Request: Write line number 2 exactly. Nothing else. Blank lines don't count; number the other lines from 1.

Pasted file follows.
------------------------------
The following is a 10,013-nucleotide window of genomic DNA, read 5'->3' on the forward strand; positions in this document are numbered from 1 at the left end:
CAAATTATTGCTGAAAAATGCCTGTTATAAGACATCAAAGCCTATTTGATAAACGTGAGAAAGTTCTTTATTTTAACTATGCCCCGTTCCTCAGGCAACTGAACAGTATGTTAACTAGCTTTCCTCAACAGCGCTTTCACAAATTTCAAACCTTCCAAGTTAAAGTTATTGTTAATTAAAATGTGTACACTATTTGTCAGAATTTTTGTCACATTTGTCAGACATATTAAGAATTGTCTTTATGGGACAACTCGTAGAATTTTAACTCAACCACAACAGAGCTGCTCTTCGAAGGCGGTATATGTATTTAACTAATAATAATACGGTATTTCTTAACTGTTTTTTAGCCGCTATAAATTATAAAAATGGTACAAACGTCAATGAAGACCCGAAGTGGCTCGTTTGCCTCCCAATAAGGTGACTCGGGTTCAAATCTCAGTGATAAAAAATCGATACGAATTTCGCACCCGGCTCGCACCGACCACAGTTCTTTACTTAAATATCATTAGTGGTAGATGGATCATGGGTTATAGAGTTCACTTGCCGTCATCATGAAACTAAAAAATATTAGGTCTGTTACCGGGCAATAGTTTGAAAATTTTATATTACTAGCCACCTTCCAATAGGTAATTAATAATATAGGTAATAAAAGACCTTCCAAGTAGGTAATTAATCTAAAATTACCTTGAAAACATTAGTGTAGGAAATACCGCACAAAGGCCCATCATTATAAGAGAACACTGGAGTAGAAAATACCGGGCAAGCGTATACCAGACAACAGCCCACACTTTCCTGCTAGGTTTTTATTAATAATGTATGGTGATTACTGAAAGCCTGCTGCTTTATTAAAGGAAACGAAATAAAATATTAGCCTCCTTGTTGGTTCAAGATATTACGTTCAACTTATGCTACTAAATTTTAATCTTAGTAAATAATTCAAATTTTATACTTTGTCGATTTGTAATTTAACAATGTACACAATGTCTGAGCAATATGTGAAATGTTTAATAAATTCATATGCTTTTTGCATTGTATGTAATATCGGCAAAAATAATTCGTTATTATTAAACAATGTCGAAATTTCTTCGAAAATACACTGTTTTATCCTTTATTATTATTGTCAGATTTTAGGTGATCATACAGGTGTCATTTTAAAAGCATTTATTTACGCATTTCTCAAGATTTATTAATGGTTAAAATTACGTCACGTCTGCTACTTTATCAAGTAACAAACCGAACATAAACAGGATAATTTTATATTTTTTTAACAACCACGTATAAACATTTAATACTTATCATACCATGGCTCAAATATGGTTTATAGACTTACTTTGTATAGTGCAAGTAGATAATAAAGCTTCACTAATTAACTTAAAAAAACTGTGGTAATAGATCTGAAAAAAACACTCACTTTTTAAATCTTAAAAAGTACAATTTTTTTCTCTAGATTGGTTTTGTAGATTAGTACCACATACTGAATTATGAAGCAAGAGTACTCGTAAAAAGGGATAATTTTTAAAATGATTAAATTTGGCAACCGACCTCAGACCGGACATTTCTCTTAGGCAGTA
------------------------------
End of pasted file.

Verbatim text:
CAAATTATTGCTGAAAAATGCCTGTTATAAGACATCAAAGCCTATTTGATAAACGTGAGAAAGTTCTTTATTTTAACTATGCCCCGTTCCTCAGGCAACTGAACAGTATGTTAACTAGCTTTCCTCAACAGCGCTTTCACAAATTTCAAACCTTCCAAGTTAAAGTTATTGTTAATTAAAATGTGTACACTATTTGTCAGAATTTTTGTCACATTTGTCAGACATATTAAGAATTGTCTTTATGGGACAACTCGTAGAATTTTAACTCAACCACAACAGAGCTGCTCTTCGAAGGCGGTATATGTATTTAACTAATAATAATACGGTATTTCTTAACTGTTTTTTAGCCGCTATAAATTATAAAAATGGTACAAACGTCAATGAAGACCCGAAGTGGCTCGTTTGCCTCCCAATAAGGTGACTCGGGTTCAAATCTCAGTGATAAAAAATCGATACGAATTTCGCACCCGGCTCGCACCGACCACAGTTCTTTACTTAAATATCATTAGTGGTAGATGGATCATGGGTTATAGAGTTCACTTGCCGTCATCATGAAACTAAAAAATATTAGGTCTGTTACCGGGCAATAGTTTGAAAATTTTATATTACTAGCCACCTTCCAATAGGTAATTAATAATATAGGTAATAAAAGACCTTCCAAGTAGGTAATTAATCTAAAATTACCTTGAAAACATTAGTGTAGGAAATACCGCACAAAGGCCCATCATTATAAGAGAACACTGGAGTAGAAAATACCGGGCAAGCGTATACCAGACAACAGCCCACACTTTCCTGCTAGGTTTTTATTAATAATGTATGGTGATTACTGAAAGCCTGCTGCTTTATTAAAGGAAACGAAATAAAATATTAGCCTCCTTGTTGGTTCAAGATATTACGTTCAACTTATGCTACTAAATTTTAATCTTAGTAAATAATTCAAATTTTATACTTTGTCGATTTGTAATTTAACAATGTACACAATGTCTGAGCAATATGTGAAATGTTTAATAAATTCATATGCTTTTTGCATTGTATGTAATATCGGCAAAAATAATTCGTTATTATTAAACAATGTCGAAATTTCTTCGAAAATACACTGTTTTATCCTTTATTATTATTGTCAGATTTTAGGTGATCATACAGGTGTCATTTTAAAAGCATTTATTTACGCATTTCTCAAGATTTATTAATGGTTAAAATTACGTCACGTCTGCTACTTTATCAAGTAACAAACCGAACATAAACAGGATAATTTTATATTTTTTTAACAACCACGTATAAACATTTAATACTTATCATACCATGGCTCAAATATGGTTTATAGACTTACTTTGTATAGTGCAAGTAGATAATAAAGCTTCACTAATTAACTTAAAAAAACTGTGGTAATAGATCTGAAAAAAACACTCACTTTTTAAATCTTAAAAAGTACAATTTTTTTCTCTAGATTGGTTTTGTAGATTAGTACCACATACTGAATTATGAAGCAAGAGTACTCGTAAAAAGGGATAATTTTTAAAATGATTAAATTTGGCAACCGACCTCAGACCGGACATTTCTCTTAGGCAGTA